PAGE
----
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Lifting a Fourth-Grade Language Learner

By Fred Gamble

According to Pellino (2012, para. 1), “Students with English as a second language (ESL) constitute a significant percentage of the population of our nation’s schools. This population continues to increase more rapidly than that of native English-speaking students. The language minority population has a high drop-out rate. These students are also among the lowest ranking in academic achievement and expectations. They represent an at-risk population faced with a wide range of challenges.”


This article describes the world of an ESOL student, “Ana”, a ten-year-old student who has lived in the United States for three years and is presently enrolled in the fourth grade. As her story is told and the challenges are identified, best practices, strategies and accommodations are outlined to improve the school experience for this learner and create a successful bridge from the language barriers which hinder this student.

Her story

Before immigrating to the United States, Ana did not have any formal schooling. She is responsible for caring for her younger sister at night because of the employment demands of her parents. Because of this, Ana has lost interest in her studies, however; she does maintain a friendly relationship with her peers during lunch and on the playground. Ana’s life is full of many adversities which make it difficult for her to succeed in school. According to the text from which this story is taken, Freeman and Freeman (2011), Ana is faced with the dilemma of learning to develop conversational English, becoming literate in English, and learning the academic skills necessary to compete with other students who are native English speakers (p. 23-26).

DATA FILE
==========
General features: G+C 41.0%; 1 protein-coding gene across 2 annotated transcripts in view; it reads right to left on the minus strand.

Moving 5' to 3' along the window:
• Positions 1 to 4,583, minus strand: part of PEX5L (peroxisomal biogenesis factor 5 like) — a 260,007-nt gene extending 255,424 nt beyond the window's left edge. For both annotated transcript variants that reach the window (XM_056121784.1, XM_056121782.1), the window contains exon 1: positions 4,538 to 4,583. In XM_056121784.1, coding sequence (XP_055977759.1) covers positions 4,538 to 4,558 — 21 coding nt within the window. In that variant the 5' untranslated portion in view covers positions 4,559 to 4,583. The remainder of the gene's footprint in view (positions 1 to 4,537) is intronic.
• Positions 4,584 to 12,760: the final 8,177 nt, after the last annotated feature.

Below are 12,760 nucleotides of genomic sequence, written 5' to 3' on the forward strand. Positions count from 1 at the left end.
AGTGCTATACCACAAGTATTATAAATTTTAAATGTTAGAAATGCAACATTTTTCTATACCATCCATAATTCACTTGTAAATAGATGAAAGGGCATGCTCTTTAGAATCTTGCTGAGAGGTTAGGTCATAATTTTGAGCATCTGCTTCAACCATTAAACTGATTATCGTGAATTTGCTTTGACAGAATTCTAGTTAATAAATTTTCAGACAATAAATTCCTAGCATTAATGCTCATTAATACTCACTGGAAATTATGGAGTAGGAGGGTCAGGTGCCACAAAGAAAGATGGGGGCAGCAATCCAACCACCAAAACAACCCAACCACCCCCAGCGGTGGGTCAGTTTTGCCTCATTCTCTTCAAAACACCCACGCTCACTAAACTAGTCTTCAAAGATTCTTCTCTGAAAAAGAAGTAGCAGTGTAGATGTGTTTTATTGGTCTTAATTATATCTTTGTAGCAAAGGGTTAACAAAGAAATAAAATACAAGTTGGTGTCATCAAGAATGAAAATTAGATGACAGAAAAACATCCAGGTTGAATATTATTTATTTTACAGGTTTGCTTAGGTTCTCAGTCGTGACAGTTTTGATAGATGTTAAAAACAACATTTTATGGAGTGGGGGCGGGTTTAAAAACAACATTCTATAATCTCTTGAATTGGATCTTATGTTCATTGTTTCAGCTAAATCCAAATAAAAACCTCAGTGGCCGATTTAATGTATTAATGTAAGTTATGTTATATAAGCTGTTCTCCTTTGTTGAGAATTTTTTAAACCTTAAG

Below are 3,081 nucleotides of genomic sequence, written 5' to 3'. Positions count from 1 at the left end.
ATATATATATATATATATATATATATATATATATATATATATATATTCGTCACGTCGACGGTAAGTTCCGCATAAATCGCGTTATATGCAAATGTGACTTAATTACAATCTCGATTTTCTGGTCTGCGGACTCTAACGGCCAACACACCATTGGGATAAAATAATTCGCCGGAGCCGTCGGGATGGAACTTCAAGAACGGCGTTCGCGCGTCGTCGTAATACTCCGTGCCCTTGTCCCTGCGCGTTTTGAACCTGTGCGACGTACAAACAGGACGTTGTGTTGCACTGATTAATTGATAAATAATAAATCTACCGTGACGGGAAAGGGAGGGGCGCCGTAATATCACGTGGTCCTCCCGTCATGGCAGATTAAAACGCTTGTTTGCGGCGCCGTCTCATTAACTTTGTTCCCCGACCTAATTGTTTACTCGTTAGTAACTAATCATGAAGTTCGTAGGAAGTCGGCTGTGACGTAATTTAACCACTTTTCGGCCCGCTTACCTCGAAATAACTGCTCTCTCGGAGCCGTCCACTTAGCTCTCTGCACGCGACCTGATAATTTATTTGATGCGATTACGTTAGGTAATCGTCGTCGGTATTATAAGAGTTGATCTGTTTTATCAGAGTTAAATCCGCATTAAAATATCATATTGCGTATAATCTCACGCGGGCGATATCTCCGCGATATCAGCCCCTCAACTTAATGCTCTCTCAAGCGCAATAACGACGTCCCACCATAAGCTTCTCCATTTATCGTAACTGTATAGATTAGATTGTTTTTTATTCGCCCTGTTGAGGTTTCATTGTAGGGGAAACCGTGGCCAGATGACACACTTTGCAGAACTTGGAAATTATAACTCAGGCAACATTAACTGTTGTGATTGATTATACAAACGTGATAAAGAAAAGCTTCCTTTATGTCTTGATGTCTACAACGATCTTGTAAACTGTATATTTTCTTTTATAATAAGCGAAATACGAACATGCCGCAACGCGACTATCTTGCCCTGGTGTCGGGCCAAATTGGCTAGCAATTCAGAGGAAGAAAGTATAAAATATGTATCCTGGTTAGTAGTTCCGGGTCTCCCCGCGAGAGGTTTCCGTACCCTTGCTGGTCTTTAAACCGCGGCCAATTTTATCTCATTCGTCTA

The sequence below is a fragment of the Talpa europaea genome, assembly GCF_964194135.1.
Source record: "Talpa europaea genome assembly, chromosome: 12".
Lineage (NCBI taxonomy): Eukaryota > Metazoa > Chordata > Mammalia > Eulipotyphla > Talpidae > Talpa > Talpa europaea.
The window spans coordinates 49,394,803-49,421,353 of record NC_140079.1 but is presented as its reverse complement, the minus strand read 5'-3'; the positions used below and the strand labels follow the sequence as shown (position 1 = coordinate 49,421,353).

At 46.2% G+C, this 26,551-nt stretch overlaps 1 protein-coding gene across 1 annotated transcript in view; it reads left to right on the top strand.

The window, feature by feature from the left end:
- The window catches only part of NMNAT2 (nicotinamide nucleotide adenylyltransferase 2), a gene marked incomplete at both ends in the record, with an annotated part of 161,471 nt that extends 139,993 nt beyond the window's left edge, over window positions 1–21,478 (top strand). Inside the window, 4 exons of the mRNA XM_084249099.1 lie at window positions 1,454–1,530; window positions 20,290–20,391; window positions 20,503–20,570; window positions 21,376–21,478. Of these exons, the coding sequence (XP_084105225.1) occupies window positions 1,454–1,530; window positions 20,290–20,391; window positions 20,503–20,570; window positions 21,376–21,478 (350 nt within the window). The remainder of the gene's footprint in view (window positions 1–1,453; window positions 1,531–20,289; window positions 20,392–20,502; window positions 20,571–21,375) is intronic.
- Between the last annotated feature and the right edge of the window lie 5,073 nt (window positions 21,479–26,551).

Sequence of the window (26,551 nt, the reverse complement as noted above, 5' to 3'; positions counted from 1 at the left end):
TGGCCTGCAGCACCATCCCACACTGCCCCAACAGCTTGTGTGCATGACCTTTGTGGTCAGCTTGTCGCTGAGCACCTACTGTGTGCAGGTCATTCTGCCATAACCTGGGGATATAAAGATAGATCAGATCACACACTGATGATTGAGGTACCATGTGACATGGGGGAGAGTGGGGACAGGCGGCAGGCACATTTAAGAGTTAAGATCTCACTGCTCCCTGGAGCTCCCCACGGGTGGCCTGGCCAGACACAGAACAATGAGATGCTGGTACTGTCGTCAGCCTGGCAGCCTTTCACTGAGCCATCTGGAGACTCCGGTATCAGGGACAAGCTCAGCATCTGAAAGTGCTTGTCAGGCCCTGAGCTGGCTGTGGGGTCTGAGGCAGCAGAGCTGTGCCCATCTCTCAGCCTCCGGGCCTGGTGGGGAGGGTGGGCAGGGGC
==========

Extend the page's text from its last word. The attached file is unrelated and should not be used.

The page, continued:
From Ana’s biography, it states that she is failing or below average in most of her courses in school. Her speaking skills are poor and she is most afraid to speak in front of other students in class because of the lack of understanding of the English language. She is unmotivated about her studies and leads a life of great responsibility for a ten-year-old child. Because of the lack of interest in school, she is not attaining the necessary information to be a successful English Language Learner. Her family cannot provide academic assistance to her because they do not speak English themselves. Ana needs instruction which will provide an environment for her to feel secure and provide motivation for her victories in class.

Teaching and Learning Strategies

Utilizing cooperative learning within a classroom always promotes a camaraderie among the students. Ana should be placed in a group of her peers in which she feels most comfortable speaking, listening, and working with her fellow students. This would provide the stable environment Ana needs to feel comfortable while in class. Opportunities for role-play and use of technology, stories, videos, games, and songs to teach different topics will hopefully make Ana become more engaged in her learning and more confident in her content skills. As an educator, if I can get the student to feel comfortable, then that student will not be afraid to take chances and therefore learn.